Then I heard the bakkal owner telling his son, who was still standing by us, that after he talked to his mother about dinner he was to take his friends and go clean out the very dirty storage room next to the unkempt mosque. “We’ll put the foreigner in there for the night,” he said in Turkish.
Then he shrugged apologetically at me and said that there was no electricity in the room and that there was a thick layer of dust over everything. However there was also no clutter in the room that would have to be cleared out.
I breathed a sigh of relief, knowing that I’d have a place to stay that night, regardless of how dusty or cluttered it might be.
So the kids went into the storage room, swept out the dust and sprayed down the floor with a hose. Then the son said to me, “Okay, it’s clean now. You can go in and get set up.”
The room was very warm and wet and humid from being sprayed down. It felt like bedding down in a swamp. Since there was no electricity I set up in complete darkness.
Soon the bakkal owner came out to get me for dinner, and we dined on green beans cooked in a tasty tomato sauce, a cucumber and tomato salad, and olives. No meat, though, as was usual in the poorer villages. We sat at a rickety table out in the open garden across from the bakkal and next to the mosque. His son appeared once in awhile to see if we needed anything from the house.
After dinner the bakkal owner went back inside to take care of his family, and the neighborhood boys came out to play a game of football (or soccer) in the street. When they saw that a foreigner was sitting at the table, they came over to me and started asking questions about football. They wanted to know which was my favorite team and which players I liked. Since they were rabid football fans, they knew the names of many of the players and they wanted to know about my favorite team and players. I tried to fake my way through the conversation. The fastest way to kill a conversation in Turkey is to say you don’t care about football.
I told them my favorite team was Fenerbahce, which is one of the two biggest teams in Turkey. As soon as I said Fenerbahce their eyes lit up and they said, “Oh, we love Fenerbahce,too,” and they started listing names of players. Immediately the conversation was out of my league. I just smiled and didn’t talk much myself and let them fill my silence with their excitement.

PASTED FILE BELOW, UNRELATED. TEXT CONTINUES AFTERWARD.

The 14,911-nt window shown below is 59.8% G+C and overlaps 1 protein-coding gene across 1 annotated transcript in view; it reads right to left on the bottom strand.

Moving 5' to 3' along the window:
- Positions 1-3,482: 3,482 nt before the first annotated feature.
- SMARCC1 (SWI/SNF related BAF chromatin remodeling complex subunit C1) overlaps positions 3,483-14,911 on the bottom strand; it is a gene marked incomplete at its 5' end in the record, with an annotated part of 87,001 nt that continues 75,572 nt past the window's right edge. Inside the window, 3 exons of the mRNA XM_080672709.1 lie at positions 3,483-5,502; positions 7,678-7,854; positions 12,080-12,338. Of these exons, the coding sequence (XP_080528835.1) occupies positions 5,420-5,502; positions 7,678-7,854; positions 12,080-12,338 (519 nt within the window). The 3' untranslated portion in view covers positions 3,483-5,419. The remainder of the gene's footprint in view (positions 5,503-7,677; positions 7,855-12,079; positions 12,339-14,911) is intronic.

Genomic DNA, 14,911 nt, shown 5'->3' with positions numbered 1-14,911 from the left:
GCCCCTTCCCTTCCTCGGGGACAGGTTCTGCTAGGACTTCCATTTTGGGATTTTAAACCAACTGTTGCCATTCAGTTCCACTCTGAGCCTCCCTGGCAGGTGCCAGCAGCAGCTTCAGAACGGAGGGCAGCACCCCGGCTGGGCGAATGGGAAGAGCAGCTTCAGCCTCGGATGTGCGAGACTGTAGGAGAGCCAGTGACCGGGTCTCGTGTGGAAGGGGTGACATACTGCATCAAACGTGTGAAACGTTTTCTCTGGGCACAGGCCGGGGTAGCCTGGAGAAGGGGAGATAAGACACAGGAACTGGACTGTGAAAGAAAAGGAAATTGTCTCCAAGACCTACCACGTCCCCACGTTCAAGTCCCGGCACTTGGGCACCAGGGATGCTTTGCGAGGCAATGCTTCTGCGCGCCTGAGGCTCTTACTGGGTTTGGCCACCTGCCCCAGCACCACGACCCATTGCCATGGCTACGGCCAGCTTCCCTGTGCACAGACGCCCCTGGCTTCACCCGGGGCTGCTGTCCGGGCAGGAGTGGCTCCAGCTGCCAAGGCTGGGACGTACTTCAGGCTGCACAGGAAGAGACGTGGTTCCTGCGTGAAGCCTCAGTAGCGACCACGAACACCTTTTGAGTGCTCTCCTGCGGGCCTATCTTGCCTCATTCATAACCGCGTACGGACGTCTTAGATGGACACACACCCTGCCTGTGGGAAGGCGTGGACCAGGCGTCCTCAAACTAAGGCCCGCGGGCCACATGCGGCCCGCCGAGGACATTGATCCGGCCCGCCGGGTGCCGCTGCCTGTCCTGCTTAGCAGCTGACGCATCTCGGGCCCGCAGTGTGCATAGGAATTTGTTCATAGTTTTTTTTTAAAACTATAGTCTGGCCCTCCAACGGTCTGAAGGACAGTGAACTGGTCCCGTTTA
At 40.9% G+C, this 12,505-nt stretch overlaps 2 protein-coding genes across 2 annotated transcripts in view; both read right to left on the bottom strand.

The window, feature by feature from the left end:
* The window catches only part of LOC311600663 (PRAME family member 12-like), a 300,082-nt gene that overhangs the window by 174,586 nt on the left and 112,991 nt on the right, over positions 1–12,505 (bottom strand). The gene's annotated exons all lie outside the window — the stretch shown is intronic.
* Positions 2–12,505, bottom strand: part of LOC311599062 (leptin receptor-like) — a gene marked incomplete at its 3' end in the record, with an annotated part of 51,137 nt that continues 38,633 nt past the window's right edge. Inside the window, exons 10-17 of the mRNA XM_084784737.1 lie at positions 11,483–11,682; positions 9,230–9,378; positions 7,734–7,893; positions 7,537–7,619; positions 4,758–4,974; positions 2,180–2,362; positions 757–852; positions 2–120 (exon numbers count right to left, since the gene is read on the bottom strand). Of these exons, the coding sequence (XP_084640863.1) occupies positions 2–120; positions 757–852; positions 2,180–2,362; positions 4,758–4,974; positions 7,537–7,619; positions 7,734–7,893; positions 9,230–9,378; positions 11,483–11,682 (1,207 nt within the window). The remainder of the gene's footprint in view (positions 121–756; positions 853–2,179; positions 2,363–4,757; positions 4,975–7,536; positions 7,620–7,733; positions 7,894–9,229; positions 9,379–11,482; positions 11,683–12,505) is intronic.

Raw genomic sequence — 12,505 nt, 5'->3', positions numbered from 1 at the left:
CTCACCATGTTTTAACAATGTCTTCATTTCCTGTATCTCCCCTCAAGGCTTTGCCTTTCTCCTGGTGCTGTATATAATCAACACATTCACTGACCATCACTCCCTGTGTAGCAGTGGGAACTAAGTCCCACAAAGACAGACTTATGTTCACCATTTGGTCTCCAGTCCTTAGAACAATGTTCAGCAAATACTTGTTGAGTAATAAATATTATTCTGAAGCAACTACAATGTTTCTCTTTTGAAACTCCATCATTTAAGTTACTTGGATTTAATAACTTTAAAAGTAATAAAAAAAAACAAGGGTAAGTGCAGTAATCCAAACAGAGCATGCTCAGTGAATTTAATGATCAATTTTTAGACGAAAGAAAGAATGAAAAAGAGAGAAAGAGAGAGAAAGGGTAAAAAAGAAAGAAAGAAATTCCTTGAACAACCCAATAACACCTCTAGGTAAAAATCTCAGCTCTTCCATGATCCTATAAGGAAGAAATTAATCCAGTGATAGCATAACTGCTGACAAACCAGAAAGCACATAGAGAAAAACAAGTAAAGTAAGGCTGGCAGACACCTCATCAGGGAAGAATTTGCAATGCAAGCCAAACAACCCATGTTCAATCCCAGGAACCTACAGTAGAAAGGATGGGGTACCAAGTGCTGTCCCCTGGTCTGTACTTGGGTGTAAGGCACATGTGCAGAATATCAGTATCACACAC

Then we played a card game which I didn’t really understand. One of the kids was glad to sit next to me and actively play cards while I pretended to learn what was going on. When it was ten p.m. I said, “Okay, it’s about time for me to go to sleep. I’ve got to get up early and start walking tomorrow.” The kids kept playing until midnight.
The bakkal owner had been right about the mosque grounds being unkempt. As in my room, the area around the mosque was completely dark, and I stumbled my way through the litter and debris that was invisible in the dark to find the bathroom in the mosque. Though I’d taken it personally at first, thinking the bakkal owner didn’t want me here, I could see he’d had good reason to suggest I sleep somewhere else. This was downright dangerous.
After stumbling my way back out of the bathroom and into my bed in the storage room, I fell asleep to the sound of the boys outside playing. I was still sweating. My sleeping bag was made for -20 degrees F., and even though I lay on it completely open, it was still hot.
Tuesday, 4 September
At 6:30 a.m. I woke up to the sound of the steel door in front of the market being rolled open by the bakkal owner. I wanted to get out of there pretty quickly because I wasn’t feeling very welcome. So I stuffed my things in my pack and walked out of the storage room.
I poked my head into the market to say goodbye and had a rare-woman-sighting. The man’s first customer of the day was one of the village women who had come down for supplies for the morning. But I knew from the code of ethics in the village not to make eye contact or say hello. So I just said to the bakkal owner, “Thank you very much for your hospitality,” and gave him my contact information. I walked the 200 meters out to the main road and took the morning picture of my white board with that day’s dedication.
As I walked away I thought about the strange lifelessness of the village. I thought of the abandoned mosque. I thought of the women coming in from the fields the day before, turning their eyes away from me. I wondered how it would feel to be born a girl here and have to avert my eyes and to have it determined for me that my life was pretty much out of my control.
That wouldn’t have been the case in Erbeyli, though, just 20 miles down the road. At least I didn’t think it would.
I thought of Enes and Erbeyli and how welcome I’d felt there. Enes was an imam but not like the bearded holy men I’d imagined imams to be. I was happy about feeling welcome there and that imam’s could wear jeans and polo shirts and get drunk.
I was struck then by the difference in the two cities only 20 miles apart. They had been accommodating enough here, yet for the first time since I’d begun my walk I didn’t feel like a welcome member of the community.
I felt uncomfortable and disoriented as I realized that whatever image I’d had of imams, or women, or that people were friendly and hospitable in the west of Turkey and conservative terrorists in the east, whatever I’d thought to be true of how a thing would be in any given place was probably 95% wrong. Maybe this was how it would be for the months ahead of me. I was going to have to live with that disorientation, allowing the world to present itself to me as it was and not as I thought it was or should be. I’d have to be born a dumb-ass anew each day.